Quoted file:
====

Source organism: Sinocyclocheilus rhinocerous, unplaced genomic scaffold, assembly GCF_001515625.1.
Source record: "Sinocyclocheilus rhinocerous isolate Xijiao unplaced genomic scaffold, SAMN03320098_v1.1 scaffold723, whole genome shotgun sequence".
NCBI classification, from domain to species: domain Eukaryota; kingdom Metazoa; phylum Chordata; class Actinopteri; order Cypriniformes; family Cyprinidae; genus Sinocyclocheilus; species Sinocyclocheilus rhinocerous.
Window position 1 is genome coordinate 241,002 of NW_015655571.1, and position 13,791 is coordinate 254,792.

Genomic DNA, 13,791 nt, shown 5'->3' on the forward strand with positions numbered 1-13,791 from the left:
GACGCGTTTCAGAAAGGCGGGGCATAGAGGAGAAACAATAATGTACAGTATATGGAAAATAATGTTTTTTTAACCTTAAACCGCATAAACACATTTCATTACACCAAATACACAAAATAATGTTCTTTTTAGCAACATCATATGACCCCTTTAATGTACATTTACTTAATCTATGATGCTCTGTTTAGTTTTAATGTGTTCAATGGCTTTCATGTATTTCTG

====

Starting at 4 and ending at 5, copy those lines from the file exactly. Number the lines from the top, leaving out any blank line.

Window position 1 is genome coordinate 241,002 of NW_015655571.1, and position 13,791 is coordinate 254,792.

Genomic DNA, 13,791 nt, shown 5'->3' on the forward strand with positions numbered 1-13,791 from the left: